"We may have the power some day," exclaimed Violet. "If we cannot do so in person, we may afford support to the missionaries who are ready to venture their lives among the heathen for the sake of carrying to them the blessed gospel. I am sure that we shall be bound to do our utmost with the means which may be placed at our disposal."

Neither Reginald nor Violet forgot this conversation.

Day after day went by without any news of the approach of the rebels. At length many in the fort began to hope that the enemy would not appear. Some even proposed that they should abandon the fort, and, making their way to the Ganges, descend the river to the nearest post occupied by the British. To this, however, Colonel Ross was strongly opposed. From the information he received, he knew that the whole country swarmed with rebels; and these would certainly attack them in the open country, even if they were not followed by the insurgents in boats from the city. The idea, therefore, was abandoned, and every effort was made to strengthen the fortifications.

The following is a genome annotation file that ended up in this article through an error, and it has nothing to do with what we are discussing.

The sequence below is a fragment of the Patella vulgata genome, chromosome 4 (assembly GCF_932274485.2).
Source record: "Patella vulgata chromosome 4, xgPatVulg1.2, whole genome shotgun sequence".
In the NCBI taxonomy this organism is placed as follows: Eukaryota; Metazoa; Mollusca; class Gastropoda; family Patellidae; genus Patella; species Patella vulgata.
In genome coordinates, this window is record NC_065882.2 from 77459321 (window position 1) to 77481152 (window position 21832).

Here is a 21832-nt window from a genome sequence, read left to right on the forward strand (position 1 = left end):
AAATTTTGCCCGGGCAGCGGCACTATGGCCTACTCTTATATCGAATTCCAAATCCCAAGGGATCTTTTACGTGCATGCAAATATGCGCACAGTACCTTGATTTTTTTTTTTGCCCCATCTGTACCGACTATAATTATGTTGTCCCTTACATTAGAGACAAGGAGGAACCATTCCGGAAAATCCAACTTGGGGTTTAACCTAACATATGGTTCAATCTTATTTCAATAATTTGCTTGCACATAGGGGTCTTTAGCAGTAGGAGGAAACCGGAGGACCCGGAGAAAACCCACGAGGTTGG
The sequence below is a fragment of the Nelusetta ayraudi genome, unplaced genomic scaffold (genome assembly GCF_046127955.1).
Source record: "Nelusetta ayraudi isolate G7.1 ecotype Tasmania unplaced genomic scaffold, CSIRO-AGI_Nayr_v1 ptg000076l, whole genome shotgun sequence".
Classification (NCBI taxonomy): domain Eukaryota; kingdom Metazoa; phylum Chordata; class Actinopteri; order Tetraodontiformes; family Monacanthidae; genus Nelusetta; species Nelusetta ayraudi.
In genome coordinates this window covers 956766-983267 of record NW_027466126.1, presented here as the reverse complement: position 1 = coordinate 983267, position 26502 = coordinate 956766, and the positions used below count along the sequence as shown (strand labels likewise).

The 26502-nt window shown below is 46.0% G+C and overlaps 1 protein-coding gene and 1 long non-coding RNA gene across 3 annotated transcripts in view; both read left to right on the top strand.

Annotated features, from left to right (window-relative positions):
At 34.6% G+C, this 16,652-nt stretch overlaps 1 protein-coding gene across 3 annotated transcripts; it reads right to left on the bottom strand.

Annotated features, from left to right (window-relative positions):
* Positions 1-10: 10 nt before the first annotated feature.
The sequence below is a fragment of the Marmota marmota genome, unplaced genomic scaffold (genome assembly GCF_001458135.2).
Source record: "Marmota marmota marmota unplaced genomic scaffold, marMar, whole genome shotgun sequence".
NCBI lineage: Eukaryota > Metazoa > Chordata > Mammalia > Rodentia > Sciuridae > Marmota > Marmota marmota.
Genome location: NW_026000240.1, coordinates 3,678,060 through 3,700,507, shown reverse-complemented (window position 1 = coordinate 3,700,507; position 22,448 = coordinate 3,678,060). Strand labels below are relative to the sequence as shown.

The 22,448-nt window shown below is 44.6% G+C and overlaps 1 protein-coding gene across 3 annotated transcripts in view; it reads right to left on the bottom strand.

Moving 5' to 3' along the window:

Captain Hawkesford still exhibited his ill-feeling towards Reginald. Whether or not he knew anything of the recovery of the casket, it was impossible to say; but, unabashed by Violet's indifference, if not disgust, he continued to pay her attention whenever he got an opportunity, as if he still entertained some hope of displacing Reginald in her affections. She could not feel otherwise than offended; but she knew it was important, at that time, not to create any ill-feeling among the few officers who surrounded her father, and she therefore did not complain to him, as she might otherwise have done.

At length, one day one of the scouts, who had gone out in disguise in the direction of the city, came hurrying in with the intelligence that a large force was marching northward, probably with the intention of attacking the fort. They might be expected to appear before noon on the following day. The loyal natives, who had by this time been organised and well drilled, were therefore summoned in, with their wives and children, as were also all the people whose dwellings were situated in exposed situations, and were likely to be destroyed by the enemy. An ample supply of provisions had been stored for such an emergency, so that there was no fear of starvation. The scarcity of ammunition was their chief cause of anxiety, and orders were issued not to throw a shot away.